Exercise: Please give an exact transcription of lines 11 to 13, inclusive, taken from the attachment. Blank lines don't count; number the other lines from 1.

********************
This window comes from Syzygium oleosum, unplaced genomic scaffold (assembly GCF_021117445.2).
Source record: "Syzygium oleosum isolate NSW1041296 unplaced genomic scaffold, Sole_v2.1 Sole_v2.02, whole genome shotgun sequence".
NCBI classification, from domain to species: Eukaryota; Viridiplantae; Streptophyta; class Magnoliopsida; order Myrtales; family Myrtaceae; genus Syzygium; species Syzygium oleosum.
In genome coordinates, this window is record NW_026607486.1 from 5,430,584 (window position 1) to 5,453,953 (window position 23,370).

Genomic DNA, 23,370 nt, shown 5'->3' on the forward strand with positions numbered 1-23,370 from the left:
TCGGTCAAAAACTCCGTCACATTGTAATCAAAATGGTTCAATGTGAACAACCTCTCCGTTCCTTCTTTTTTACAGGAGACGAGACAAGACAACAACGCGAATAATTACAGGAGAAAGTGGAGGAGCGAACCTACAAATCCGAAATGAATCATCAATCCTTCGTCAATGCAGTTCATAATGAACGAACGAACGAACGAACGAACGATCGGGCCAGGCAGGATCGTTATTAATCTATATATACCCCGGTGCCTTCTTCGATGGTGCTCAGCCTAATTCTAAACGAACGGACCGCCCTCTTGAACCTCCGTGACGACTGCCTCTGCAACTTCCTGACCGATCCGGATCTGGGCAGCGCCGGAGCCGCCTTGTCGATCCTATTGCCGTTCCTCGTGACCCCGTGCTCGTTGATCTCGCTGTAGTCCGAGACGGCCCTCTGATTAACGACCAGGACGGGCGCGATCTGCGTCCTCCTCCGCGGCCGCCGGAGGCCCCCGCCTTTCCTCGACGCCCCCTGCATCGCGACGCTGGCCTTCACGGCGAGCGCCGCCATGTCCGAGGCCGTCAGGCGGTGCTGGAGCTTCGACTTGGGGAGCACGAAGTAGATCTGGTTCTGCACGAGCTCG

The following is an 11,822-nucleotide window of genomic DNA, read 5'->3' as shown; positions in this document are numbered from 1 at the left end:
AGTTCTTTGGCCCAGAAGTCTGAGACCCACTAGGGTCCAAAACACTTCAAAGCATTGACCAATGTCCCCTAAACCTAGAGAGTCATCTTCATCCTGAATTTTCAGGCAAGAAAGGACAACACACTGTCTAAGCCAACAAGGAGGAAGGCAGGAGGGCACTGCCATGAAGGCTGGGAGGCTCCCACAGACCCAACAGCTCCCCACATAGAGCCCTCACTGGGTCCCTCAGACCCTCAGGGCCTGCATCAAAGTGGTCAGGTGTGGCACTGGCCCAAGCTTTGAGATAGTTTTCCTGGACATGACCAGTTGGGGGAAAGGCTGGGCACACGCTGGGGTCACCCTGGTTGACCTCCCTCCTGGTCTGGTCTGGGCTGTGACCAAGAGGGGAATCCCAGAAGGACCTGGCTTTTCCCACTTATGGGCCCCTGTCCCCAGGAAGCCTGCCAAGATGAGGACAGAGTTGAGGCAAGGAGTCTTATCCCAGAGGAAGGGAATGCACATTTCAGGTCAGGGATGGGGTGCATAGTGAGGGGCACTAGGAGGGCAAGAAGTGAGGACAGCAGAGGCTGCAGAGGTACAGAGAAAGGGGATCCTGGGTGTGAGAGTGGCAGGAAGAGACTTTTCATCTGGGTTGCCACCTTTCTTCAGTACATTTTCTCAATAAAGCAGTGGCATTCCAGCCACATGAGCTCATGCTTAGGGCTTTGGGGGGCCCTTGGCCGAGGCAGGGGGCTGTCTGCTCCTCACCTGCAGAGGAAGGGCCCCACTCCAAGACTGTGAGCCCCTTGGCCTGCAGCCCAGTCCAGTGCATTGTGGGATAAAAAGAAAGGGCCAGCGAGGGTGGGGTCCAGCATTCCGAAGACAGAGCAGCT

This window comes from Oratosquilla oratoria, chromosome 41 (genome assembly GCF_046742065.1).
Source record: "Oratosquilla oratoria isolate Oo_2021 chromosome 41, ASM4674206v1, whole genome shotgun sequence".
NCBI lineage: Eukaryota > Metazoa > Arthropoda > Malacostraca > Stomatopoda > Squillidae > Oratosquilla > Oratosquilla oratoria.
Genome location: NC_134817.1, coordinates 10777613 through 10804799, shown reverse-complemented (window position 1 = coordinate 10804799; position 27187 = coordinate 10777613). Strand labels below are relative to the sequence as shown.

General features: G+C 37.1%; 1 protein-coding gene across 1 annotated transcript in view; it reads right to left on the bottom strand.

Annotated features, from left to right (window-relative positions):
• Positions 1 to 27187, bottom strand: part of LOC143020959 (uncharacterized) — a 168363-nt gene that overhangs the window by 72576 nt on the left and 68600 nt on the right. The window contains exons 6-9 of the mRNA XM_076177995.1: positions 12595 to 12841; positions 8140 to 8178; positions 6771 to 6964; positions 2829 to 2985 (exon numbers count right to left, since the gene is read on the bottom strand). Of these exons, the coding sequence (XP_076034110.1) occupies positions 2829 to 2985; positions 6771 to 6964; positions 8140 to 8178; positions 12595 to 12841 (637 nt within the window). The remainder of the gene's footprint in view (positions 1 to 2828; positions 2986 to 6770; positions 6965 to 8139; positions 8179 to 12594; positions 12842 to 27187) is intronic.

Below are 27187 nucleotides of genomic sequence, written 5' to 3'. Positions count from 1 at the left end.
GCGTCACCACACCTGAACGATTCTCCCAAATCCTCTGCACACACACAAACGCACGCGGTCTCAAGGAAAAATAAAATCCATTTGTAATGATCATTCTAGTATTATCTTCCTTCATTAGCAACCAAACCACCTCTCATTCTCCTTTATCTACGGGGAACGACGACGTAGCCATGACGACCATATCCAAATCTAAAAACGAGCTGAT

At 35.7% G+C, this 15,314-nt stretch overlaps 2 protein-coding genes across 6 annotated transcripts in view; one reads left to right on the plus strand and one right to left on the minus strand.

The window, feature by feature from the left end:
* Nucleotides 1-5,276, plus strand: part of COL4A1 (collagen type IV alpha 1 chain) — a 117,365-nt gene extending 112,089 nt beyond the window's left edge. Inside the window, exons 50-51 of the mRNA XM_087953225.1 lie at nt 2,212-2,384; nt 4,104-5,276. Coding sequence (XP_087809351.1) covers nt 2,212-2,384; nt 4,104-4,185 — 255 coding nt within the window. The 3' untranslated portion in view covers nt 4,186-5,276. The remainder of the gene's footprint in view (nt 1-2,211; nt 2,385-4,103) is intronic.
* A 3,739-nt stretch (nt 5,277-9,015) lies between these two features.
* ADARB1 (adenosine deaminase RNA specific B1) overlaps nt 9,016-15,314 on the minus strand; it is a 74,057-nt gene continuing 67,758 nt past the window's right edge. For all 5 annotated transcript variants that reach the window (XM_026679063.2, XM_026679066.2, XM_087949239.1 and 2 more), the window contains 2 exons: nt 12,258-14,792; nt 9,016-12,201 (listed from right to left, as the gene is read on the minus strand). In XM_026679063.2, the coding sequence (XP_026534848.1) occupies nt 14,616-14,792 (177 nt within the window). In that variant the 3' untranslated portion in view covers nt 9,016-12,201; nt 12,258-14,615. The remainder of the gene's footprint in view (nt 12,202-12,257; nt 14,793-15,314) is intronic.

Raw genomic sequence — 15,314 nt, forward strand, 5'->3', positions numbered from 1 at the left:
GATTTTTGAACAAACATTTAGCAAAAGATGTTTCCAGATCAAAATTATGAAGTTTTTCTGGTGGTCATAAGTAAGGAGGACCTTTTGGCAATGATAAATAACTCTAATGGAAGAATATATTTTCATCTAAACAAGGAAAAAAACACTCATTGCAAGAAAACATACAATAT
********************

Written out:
NCBI lineage: Eukaryota > Metazoa > Arthropoda > Malacostraca > Stomatopoda > Squillidae > Oratosquilla > Oratosquilla oratoria.
Genome location: NC_134817.1, coordinates 10777613 through 10804799, shown reverse-complemented (window position 1 = coordinate 10804799; position 27187 = coordinate 10777613). Strand labels below are relative to the sequence as shown.

General features: G+C 37.1%; 1 protein-coding gene across 1 annotated transcript in view; it reads right to left on the bottom strand.